“Raising these conditions now is not necessarily something I would support,” she said. “When talking about investments in greening measures while companies are facing bankruptcy, we need to have more caution.”

 

One of the authors of the letter, Magdalena Heuwieser of Stay Grounded, a network of 150 organisations worldwide, said: “For decades, the aviation industry has avoided contributing meaningfully to global climate goals and resisted the merest suggestion of taxes on fuel or tickets. Now airlines, airport and manufacturers are demanding huge and unconditional taxpayer-backed bailouts. We cannot let the aviation industry get away with privatising profits in the good times and expect the public to pay for its losses in the bad times.”

 

Added Andrew Murphy, Aviation Director at Transport & Environment: “EU governments should make airline bailouts conditional on carriers paying fuel, ticket and other taxes once the crisis has passed. They should also require airlines to start using low-carbon fuels once conditions improve. Public money should support the technologies of the future to help combat the next looming global crisis, climate change, and not reinforce the mistakes of the past.”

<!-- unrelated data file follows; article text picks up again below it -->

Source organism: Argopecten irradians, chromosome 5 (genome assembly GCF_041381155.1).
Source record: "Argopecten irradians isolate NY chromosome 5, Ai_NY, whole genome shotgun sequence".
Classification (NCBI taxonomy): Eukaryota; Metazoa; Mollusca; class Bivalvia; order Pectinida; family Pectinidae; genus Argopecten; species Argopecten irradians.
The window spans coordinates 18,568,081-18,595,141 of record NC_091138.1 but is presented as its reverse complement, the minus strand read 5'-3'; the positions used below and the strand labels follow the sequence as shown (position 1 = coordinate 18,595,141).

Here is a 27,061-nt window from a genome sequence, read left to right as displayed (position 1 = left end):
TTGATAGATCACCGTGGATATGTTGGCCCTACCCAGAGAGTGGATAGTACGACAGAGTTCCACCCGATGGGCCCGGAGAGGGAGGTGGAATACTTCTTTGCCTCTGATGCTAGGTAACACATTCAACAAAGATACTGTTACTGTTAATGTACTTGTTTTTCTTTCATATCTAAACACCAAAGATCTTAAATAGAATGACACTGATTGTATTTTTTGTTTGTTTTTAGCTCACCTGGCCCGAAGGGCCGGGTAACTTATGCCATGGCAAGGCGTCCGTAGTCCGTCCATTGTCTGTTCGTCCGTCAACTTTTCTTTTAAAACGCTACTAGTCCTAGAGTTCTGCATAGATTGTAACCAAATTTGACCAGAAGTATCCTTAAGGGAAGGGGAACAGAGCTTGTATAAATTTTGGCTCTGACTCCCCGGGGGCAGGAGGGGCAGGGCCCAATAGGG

T&E has revealed that Europe’s largest low-cost carrier Ryanair, which in 2018 became the first airline to join the top ten list of emitters within the EU Emissions Trading System (EU ETS), climbed up the table last year to seventh place as a result of a 5.9% increase in emissions. Airline carbon emissions grew 1.5% overall in 2019, it said, in contrast to other sectors covered by the EU ETS, which declined 8.9% overall.

 

“Airline emissions continued their upward trajectory while other sectors continued to decarbonise,” said Murphy. “That trend will resume post-crisis unless governments act now to rein in their pollution.”

 

Former EU Climate Commissioner Miguel Arias Cañete agrees that taxpayer help for airlines hit by the current crisis should come with conditions. “It must be conditional, otherwise when we recover we will see the same or higher levels of carbon dioxide [from flying],” he told The Guardian.

 

Pascal Canfin, French MEP and Chair of the European Parliament’s environment committee (ENVI), said in a tweet: “If the state is to save Air France-KLM, it must be done for reasons of sovereignty. But this must be accompanied by a commitment to define an ecological transition contract for the company because public money must not only be used to save but also to transform.”

 

The Austrian government is reported to be in talks with Austrian Airlines’ parent Lufthansa over the conditions of aid to the subsidiary, which may cover action on climate protection. Options could include a pledge to reduce short-haul flights, increased cooperation with rail companies, heavier use of sustainable fuels and bigger tax contributions. It makes a lot of sense to use this situation to support this transformation, said Austria’s environment minister, a member of the Green party.

 

Plans though to implement flight taxes by France and the Netherlands this year are reported to have been postponed.